Elbasvir/Grazoprevir has performed well in clinical trials, even among patients with HIV and other coinfections.
A new review of clinical trial data show the combination therapy elbasvir/grazoprevir (EBR/GR) has high rates of efficacy for patients with genotypes 1a, 1b, and 4 chronic hepatitis C (HCV) infection.
The US Food and Drug Administration (FDA) approved the fixed-dose oral therapy, which is sold under the brand name Zepatier, back in 2016. The new review, by a team of Japanese researchers, explores the mechanisms behind the drug’s clinical efficacy, as well as some of its limitations.
“The fixed-dose once-daily oral combination regimen of EBR/GZR has beneficial effects in antiviral treatment for HCV [genotype] 1- and 4-infected [treatment-naive] and [treatment-experience] patients, with or without compensated cirrhosis, HIV coinfection, or advanced [chronic kidney disease],” wrote lead author Kenichi Morikawa, MD, PhD, of the Hokkaido University Graduate School of Medicine.
Elbasvir is an HCV nonstructural protein 5A inhibitor, while grazoprevir is an NS3/4A protease inhibitor. In the C-EDGE Trial of treatment-naive patients, EBR/GZR achieved sustained virological response at 12 weeks (SVR12) in 92% of patients. In that trial, 23% of patients had compensated cirrhosis, but that did not appear to affect whether or not a patient achieved SVR12.
Meanwhile, in the C-EDGE Coinfection trial, treatment-naive patients who were infected with genotype 1a HCV and also with HIV achieved SVR12 status 97% of the time. Among patients with genotype 1b HCV, the figure was 95%. But investigators noted that patients with baseline NS5A polymorphisms at certain amino acid positions experienced lower rates of efficacy.
Notably, resistance associated substitutions (RASs) did not appear to have a significant impact on efficacy.
“Despite the fact that baseline NS3 RASs were commonly observed, a 12-week regimen of EBR/GZR demonstrated high SVR12 rates among patients infected with Gt 1a, 1b, or 4,” Morikawa and colleagues wrote.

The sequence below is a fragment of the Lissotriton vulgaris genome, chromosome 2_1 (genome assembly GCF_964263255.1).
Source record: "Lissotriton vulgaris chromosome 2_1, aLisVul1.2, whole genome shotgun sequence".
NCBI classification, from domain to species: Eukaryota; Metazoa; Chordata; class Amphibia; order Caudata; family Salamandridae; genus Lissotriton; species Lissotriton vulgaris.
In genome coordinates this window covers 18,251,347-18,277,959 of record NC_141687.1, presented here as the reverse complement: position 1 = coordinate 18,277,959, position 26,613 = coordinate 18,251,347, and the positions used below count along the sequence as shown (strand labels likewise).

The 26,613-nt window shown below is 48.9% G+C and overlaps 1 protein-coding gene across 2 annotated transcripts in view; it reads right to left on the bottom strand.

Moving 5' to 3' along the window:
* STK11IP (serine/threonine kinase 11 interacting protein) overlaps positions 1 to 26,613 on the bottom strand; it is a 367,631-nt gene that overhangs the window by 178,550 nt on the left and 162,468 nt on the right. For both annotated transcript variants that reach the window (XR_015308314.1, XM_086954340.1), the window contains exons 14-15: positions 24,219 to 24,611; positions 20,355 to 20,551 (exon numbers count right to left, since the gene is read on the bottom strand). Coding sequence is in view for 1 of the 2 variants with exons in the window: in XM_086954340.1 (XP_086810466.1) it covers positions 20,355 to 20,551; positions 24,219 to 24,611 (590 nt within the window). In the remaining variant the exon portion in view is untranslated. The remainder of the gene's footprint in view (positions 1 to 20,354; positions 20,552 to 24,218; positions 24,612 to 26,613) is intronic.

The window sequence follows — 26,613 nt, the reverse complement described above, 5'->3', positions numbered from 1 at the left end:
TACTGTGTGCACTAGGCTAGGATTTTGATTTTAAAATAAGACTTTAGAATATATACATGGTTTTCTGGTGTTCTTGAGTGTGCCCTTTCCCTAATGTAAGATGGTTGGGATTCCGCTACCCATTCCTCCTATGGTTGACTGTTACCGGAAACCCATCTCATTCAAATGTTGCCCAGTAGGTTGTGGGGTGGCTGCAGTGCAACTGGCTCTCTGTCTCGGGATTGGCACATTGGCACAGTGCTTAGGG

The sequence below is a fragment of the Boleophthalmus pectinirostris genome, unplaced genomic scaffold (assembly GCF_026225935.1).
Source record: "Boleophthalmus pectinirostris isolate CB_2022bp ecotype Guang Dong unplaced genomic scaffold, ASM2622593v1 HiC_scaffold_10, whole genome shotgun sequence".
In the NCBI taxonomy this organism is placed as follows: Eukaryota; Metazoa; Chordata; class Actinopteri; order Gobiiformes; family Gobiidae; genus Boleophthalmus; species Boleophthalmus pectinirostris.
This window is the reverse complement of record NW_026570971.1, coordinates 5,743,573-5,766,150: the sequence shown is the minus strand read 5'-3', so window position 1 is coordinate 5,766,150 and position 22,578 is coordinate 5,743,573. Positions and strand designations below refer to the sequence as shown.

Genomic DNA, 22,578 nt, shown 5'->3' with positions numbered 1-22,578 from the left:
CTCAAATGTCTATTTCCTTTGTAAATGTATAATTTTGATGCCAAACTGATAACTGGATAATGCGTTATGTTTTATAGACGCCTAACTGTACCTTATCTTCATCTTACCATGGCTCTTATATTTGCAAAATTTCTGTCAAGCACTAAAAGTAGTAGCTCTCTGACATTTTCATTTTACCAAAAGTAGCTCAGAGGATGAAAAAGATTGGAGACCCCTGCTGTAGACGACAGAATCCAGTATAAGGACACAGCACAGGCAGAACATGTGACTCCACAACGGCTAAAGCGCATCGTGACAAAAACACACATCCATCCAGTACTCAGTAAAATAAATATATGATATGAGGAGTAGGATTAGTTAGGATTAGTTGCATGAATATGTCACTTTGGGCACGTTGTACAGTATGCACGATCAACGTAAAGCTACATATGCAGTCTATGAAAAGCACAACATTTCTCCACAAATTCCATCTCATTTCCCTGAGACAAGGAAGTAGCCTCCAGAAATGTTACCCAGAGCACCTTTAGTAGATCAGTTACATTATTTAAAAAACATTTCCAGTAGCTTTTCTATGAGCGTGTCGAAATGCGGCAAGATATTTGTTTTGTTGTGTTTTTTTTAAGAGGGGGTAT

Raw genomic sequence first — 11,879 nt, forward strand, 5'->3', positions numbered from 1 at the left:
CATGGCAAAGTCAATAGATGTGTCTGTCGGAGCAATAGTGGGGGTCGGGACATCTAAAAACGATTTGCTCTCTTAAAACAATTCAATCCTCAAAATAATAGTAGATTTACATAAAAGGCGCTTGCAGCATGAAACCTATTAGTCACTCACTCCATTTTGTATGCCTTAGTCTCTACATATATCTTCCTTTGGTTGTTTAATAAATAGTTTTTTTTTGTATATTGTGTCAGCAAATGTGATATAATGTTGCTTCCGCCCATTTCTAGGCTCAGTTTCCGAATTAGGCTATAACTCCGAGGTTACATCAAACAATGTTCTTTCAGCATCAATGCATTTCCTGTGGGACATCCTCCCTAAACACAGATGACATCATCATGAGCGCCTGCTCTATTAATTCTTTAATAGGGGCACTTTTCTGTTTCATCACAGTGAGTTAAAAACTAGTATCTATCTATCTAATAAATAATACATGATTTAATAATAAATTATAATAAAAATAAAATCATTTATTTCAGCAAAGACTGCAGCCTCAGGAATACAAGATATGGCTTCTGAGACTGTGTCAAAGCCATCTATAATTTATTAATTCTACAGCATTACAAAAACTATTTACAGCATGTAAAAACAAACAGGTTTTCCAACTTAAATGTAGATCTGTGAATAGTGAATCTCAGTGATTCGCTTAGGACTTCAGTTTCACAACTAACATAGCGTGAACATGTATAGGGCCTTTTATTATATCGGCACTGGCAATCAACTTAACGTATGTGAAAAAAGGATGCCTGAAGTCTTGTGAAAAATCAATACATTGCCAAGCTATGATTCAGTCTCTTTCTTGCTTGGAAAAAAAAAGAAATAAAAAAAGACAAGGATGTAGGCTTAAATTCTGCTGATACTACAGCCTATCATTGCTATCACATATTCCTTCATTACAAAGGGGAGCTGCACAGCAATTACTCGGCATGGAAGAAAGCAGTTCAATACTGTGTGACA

The EDGE-TE trial, in which 34% of patients had compensated cirrhosis, showed that among patients with genotype 1a, EBR/GZR had an SVR12 rate of 92% without ribavirin and 93% when given in tandem with ribavirin. At 16 weeks, 94% of the non-ribavirin group had SVR12, but 100% of the ribavirin group achieved SVR.
Meanwhile, patients with the 1b genotype achieved SVR12 at a rate of 100% after 12 weeks without ribavirin and 97% with ribavirin. After 16 weeks, 98% achieved SVR12 without ribavirin and 100% achieved the endpoint with ribavirin.
Regarding chronic kidney disease (CKD), the C-SURFER study found 94% of patients with CKD achieved SVR 12 after taking EBR/GZR. Half of the patients in the study had genotype 1a HCV and the other half had genotype 1b HCV. About three-fourths (76%) of the patients in the study were hemodialysis patients.
The authors noted a few limitations of EBR/GZR.
“Limitations of EBR/GZR are the occurrence of potential concomitant drug—drug interactions, the absence of pangenotypic efficacy, the need for baseline evaluation of RASs in Gt 1a-infected patients, and the putative hepatotoxicity of protease inhibitors in Child–Pugh B and C cirrhosis in a minority of clinical situations,” Morikawa and colleagues wrote.
The study, “Safety and efficacy of elbasvir/grazoprevir for the treatment of chronic hepatitis C: current evidence” was published online in Drug Design, Development and Therapy.